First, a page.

“Buack…Buack, Bauck, Bauuuuuck…Buack…Buack, Bauck, Bauuuuuck…”

“Do You Practice Situational Wellness? No Judgment…Just a Question”

Wellness in the Workplace 2.0



Random Observations from Thirty-Five Years in the Field

What Got Us Where We Are Today…Won’t Get us Where We Need to be Tomorrow


presented for your intellectually driven consideration, emotionally driven engagement

and—most important—your viscerally driven action



“Do You Practice Situational Wellness?  No Judgment…Just a Question”

Lessons from the Baltimore Catechism

This is truly a question without bias, value, or finger wagging.  Who am I to judge?   The question may also be rhetorical because we all practice situational wellness. You know, wellness when it suits our needs and doesn’t interfere with our momentary whims.  And, while I’d like to think we have control over our every-moment behavior, we don’t.  That fact is very clear.  Just look around, better yet, think about your own behavior.  It’s part of our nature to periodically give in to Monkey Brain and BSOS (Bright Shiny Object Syndrome).  It’s a feature of our evolution.

This is a very important acknowledgement and admission.  Bodhis and Buddhas are rare where I come from and, my guess, where you live as well.

Join with me and repeat, “Unlike the Buddha, I practice situational wellness.”

This fact does not mean that we are weak, corrupt, inadequate, a bad person or the Anti-Buddha.  It means that we are human.  It means that we are imperfect.  I encourage you to embrace and celebrate your imperfection and that of others.  To do otherwise is to live a life of self-recrimination, denial, stress, shame, guilt, contradiction and duplicity.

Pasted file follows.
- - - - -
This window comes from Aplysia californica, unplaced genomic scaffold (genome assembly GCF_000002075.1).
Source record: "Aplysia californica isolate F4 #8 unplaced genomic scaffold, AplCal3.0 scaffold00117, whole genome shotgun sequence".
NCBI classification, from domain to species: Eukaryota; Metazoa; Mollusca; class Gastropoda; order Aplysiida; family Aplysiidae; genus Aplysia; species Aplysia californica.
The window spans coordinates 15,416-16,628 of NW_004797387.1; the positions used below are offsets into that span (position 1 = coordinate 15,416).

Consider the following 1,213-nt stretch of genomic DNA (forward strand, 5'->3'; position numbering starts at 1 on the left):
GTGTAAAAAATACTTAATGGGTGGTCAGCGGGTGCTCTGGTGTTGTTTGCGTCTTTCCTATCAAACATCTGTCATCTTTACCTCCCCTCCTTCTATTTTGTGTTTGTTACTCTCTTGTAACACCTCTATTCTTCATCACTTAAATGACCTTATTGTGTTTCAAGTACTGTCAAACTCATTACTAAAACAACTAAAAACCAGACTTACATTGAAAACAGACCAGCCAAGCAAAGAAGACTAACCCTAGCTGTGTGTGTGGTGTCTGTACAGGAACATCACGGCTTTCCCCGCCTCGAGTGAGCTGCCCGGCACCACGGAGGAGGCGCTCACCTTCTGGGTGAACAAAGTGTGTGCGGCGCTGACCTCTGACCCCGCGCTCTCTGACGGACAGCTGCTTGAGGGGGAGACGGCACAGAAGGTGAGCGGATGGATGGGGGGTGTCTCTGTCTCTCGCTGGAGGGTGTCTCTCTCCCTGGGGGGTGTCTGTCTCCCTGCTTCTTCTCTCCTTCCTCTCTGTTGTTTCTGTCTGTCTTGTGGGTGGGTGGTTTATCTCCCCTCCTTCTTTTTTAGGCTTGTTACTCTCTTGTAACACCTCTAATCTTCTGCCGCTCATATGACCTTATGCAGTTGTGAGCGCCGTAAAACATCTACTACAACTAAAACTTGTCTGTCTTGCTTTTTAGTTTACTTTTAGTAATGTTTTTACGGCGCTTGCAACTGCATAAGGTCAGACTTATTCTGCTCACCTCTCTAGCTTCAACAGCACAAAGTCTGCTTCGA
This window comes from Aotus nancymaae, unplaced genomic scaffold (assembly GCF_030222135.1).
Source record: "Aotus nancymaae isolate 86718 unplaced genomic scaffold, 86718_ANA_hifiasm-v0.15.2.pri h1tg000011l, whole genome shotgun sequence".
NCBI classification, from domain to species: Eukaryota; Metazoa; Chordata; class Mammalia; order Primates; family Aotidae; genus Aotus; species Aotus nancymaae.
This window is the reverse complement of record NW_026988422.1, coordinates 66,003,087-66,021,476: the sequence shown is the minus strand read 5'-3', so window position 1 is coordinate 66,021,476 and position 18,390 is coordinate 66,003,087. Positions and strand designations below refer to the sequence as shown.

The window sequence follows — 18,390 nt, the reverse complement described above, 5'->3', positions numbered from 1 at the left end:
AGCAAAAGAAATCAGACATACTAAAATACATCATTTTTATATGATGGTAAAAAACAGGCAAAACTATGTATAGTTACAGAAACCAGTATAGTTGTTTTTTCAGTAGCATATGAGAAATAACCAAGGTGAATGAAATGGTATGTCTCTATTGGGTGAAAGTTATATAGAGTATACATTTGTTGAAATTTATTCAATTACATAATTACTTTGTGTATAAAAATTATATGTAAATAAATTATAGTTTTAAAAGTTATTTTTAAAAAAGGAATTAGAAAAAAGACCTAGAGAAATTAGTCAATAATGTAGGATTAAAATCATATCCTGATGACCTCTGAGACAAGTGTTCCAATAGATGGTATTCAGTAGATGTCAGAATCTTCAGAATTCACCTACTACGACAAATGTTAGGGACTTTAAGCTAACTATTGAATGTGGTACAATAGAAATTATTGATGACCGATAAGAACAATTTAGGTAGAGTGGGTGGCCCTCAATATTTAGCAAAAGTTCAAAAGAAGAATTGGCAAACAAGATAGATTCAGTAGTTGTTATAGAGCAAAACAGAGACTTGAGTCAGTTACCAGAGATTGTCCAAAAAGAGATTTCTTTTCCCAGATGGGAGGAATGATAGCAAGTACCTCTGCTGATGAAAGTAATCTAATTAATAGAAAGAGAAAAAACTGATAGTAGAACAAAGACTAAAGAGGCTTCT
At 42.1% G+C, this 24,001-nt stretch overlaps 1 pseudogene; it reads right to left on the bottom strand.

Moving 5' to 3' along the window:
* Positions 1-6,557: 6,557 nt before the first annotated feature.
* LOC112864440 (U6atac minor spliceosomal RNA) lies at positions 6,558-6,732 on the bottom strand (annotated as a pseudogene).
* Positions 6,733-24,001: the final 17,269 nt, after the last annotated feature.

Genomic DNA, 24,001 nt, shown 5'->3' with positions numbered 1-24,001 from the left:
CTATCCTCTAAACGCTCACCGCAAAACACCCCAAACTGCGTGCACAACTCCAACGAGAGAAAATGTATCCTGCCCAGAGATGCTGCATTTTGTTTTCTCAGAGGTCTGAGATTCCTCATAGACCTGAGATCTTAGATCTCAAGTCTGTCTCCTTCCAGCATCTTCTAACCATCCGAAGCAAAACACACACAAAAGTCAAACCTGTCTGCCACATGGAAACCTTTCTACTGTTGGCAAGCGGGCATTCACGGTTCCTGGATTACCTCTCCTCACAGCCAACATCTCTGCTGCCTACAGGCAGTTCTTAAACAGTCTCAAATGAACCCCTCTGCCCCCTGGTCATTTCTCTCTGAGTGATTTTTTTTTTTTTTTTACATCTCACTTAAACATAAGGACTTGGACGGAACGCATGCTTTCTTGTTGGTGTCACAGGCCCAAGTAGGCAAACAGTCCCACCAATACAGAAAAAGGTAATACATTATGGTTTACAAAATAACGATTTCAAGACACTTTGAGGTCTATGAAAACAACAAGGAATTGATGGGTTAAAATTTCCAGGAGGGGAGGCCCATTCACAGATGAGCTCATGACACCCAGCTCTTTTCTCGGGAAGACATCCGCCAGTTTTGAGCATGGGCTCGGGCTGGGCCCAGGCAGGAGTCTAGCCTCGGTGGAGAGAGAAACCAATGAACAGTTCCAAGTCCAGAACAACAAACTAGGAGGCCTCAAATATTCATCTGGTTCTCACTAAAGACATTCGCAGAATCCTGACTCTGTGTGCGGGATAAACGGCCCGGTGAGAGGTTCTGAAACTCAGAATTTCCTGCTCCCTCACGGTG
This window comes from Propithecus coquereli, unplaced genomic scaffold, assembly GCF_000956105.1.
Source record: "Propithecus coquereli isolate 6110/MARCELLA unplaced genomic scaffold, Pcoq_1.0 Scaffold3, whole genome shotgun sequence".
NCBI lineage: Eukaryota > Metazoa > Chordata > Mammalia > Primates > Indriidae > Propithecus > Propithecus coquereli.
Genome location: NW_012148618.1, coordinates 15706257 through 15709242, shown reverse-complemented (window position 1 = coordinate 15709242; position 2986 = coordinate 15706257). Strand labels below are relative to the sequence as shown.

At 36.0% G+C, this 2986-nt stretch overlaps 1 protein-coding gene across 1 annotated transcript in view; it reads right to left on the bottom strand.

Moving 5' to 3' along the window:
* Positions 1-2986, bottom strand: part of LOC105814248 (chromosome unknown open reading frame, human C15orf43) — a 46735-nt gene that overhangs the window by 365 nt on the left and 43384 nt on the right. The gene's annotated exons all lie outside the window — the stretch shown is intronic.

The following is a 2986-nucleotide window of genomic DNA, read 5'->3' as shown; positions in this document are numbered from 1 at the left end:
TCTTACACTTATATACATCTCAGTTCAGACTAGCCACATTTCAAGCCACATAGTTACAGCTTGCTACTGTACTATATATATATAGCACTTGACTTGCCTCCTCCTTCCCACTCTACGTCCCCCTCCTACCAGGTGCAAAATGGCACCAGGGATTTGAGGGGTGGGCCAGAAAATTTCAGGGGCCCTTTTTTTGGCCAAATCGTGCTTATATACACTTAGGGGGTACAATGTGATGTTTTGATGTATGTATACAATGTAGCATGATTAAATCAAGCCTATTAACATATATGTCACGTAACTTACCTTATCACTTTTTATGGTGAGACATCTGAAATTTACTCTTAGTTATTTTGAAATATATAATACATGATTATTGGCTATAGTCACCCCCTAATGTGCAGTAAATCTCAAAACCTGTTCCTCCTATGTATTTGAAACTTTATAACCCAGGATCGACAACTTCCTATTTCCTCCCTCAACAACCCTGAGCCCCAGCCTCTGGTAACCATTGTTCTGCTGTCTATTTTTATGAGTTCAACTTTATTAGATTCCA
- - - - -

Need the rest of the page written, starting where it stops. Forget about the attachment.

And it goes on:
Those who presume a higher plane of evolution tend to burst into flames.  Elmer Gantry is my name and hypocrisy is my game.

Before I go further, let me give you my definition of “wellness.”  I’ve presented this before but it’s important for this context.

well·ness, \ˈwel-nəs\: a dynamic objective and subjective progression toward a state of complete physical, intellectual, emotional, spiritual and social wellbeing and not merely the absence of disease or infirmity.  Incremental improvements can occur from pre-conception up to and including a person’s last breath

For the purpose of this essay, the key root words are “dynamic,”  “progress” and “increment.”  With wellness there is no end point, at least not in this lifetime.  Wellness is a paradoxical state wherein contentment of being and aspiration of becoming live in harmony.

Therefore it is not the independent act or goal that is the concern.  It is the understanding and intention (moral and ethical integrity) that separates the “saint” from the “sinner.”  Once again, it’s all about context.

1955, Sister Mary Wilma and The Baltimore Catechism